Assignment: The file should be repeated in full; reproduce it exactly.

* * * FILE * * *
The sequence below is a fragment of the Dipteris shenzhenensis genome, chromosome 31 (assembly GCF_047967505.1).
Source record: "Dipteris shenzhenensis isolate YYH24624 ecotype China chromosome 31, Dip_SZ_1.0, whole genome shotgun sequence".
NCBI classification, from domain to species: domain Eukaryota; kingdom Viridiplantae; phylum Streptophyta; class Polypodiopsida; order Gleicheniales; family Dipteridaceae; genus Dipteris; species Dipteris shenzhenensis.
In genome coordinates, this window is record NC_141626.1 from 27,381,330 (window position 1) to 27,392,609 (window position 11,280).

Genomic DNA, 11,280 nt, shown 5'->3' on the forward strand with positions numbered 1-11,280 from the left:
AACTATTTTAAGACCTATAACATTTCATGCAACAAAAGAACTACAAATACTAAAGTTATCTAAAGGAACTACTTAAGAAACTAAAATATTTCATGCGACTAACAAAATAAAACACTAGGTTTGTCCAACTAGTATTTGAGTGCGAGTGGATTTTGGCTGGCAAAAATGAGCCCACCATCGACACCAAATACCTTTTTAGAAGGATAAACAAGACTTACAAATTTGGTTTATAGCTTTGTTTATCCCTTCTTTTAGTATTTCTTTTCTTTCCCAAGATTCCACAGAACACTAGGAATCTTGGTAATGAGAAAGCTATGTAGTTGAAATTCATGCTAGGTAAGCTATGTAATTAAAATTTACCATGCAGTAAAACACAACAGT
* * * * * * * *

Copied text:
The sequence below is a fragment of the Dipteris shenzhenensis genome, chromosome 31 (assembly GCF_047967505.1).
Source record: "Dipteris shenzhenensis isolate YYH24624 ecotype China chromosome 31, Dip_SZ_1.0, whole genome shotgun sequence".
NCBI classification, from domain to species: domain Eukaryota; kingdom Viridiplantae; phylum Streptophyta; class Polypodiopsida; order Gleicheniales; family Dipteridaceae; genus Dipteris; species Dipteris shenzhenensis.
In genome coordinates, this window is record NC_141626.1 from 27,381,330 (window position 1) to 27,392,609 (window position 11,280).

Genomic DNA, 11,280 nt, shown 5'->3' on the forward strand with positions numbered 1-11,280 from the left:
AACTATTTTAAGACCTATAACATTTCATGCAACAAAAGAACTACAAATACTAAAGTTATCTAAAGGAACTACTTAAGAAACTAAAATATTTCATGCGACTAACAAAATAAAACACTAGGTTTGTCCAACTAGTATTTGAGTGCGAGTGGATTTTGGCTGGCAAAAATGAGCCCACCATCGACACCAAATACCTTTTTAGAAGGATAAACAAGACTTACAAATTTGGTTTATAGCTTTGTTTATCCCTTCTTTTAGTATTTCTTTTCTTTCCCAAGATTCCACAGAACACTAGGAATCTTGGTAATGAGAAAGCTATGTAGTTGAAATTCATGCTAGGTAAGCTATGTAATTAAAATTTACCATGCAGTAAAACACAACAGT